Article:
Skip to main content

Cornell University

Tata-Cornell Institute for Agriculture and Nutrition

Three Essays On Agriculture – Nutrition Linkages: Women’s Iron Status and Empowerment In Agriculture In Chandrapur, India

Cornell University, 2016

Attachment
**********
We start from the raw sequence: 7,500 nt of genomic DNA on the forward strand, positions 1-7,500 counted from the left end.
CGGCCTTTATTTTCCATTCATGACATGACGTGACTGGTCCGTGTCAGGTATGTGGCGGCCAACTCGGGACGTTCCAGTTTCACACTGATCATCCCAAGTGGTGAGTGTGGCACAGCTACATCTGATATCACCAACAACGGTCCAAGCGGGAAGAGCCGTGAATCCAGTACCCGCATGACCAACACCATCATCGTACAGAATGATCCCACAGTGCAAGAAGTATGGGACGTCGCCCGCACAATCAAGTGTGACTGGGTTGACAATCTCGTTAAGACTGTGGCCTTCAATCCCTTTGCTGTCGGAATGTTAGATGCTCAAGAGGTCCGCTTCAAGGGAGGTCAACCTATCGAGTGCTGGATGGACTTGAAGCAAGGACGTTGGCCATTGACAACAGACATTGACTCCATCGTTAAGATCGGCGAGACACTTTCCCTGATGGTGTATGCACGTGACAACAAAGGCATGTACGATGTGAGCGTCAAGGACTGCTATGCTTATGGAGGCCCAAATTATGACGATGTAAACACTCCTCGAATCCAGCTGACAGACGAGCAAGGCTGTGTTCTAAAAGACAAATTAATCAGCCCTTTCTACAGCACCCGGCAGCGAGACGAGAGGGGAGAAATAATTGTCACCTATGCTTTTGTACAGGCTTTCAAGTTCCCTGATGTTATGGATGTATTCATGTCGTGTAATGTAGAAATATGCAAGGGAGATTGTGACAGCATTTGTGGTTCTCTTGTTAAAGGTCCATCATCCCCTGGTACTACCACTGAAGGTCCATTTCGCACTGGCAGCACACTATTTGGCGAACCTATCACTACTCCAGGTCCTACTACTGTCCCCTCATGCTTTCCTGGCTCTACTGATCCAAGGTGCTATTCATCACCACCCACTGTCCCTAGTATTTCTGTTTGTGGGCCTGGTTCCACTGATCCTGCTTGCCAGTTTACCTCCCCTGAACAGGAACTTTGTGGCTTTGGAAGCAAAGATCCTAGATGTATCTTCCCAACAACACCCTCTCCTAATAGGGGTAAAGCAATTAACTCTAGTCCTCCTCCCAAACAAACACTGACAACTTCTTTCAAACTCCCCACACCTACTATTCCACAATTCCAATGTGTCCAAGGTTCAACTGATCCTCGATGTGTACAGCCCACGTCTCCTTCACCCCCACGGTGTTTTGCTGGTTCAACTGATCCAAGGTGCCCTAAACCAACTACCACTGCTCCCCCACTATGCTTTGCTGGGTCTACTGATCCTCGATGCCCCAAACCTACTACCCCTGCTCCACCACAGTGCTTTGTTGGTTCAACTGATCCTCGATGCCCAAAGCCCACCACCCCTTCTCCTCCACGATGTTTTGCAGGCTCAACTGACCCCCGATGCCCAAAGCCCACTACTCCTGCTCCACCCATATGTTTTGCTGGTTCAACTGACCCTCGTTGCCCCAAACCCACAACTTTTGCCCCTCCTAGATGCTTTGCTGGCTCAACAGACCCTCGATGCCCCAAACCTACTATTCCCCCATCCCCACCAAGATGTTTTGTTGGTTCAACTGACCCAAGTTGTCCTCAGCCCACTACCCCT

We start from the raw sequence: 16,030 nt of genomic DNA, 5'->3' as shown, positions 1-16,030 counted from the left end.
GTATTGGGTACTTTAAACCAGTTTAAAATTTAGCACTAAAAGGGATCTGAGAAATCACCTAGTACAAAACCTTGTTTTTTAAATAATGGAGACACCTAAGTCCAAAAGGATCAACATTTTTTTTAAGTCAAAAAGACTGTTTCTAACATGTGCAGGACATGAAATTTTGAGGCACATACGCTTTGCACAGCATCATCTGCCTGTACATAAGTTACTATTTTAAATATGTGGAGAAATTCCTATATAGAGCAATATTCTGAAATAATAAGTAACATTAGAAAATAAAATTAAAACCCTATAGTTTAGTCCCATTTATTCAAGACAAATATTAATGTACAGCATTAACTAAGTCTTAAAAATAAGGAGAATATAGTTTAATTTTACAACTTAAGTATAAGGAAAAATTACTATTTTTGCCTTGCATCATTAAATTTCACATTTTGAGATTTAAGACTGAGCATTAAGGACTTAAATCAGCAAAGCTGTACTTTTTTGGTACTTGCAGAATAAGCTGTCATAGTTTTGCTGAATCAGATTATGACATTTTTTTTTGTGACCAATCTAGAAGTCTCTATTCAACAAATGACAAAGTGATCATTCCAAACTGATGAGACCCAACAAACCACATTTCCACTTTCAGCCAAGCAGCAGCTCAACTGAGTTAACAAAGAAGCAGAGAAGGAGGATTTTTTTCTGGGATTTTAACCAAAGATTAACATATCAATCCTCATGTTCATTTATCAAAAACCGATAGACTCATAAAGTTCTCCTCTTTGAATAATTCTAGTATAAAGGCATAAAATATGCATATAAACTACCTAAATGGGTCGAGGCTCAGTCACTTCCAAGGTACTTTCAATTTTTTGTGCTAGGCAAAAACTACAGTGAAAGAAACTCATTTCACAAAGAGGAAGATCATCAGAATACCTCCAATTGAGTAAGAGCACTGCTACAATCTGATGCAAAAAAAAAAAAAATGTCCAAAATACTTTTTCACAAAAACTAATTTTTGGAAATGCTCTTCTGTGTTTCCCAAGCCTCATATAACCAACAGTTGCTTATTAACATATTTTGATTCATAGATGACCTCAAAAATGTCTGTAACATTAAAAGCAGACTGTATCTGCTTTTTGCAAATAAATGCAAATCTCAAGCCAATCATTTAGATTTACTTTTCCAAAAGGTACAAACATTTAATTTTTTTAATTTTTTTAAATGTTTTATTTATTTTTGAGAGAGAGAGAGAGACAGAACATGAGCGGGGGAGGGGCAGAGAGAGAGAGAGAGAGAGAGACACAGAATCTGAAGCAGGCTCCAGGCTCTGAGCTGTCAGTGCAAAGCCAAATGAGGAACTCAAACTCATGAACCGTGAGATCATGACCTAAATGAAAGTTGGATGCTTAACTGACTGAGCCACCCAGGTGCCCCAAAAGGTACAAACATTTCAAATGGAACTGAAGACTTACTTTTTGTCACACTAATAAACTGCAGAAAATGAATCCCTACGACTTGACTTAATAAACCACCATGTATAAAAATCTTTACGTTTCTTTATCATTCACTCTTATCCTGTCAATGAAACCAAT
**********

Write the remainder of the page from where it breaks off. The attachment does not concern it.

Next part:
Abstract: Agriculture based approaches are increasingly being propagated for tackling micronutrient malnutrition. Women constitute 30% of the agricultural labor force in India. However very little research has systematically examined the connection between farming systems and the status of women, that is their level of empowerment, relative to men, specifically in the domain of agriculture. While women’s empowerment influences choices made in the realm of agriculture, it can also influence nutritional outcomes. This dissertation specifically focuses on iron deficiency (ID) in women of reproductive age- group (15-49 years old). Not only is ID the most prevalent nutrient deficiency in the world, but also women of this age- group constitute a vulnerable sub-group of the population in India where the prevalence of iron deficiency anemia is a public health concern. We compare the Women’s Empowerment in Agriculture Index (WEAI), dietary diversity and iron status between three farming systems – landless, food-crop and cash-crop households. This is followed by analyzing the association of each of the following – empowerment, dietary diversity and iron intakes – with women’s iron status. Primary data for this dissertation were collected from 960 households in three blocks of the Chandrapur district. The household survey collected information on household demographics, agriculture and land-use practices, off-farm employment, empowerment and women’s health history. Women’s dietary intake was based on a 24-hour dietary diversity score and a 30-day semi-quantitative food frequency questionnaire. Anthropometric measurements were also collected for two adults from each household – an index man and woman. A 5ml blood sample from women was tested for serum ferritin, serum transferrin receptor, hemoglobin, C-reactive protein and Alpha-1-glycoprotein in order to assess iron status. The non-response rate for the blood-study was 1.25%. We find significant differences in women’s empowerment scores, dietary diversity and iron status between the three farming systems. After household, food security and maternal health characteristics are controlled for, we find that while dietary diversity and empowerment are not significantly associated with iron status, home gardens are. Moreover the intake of iron folic acid supplements significantly enhances iron intakes.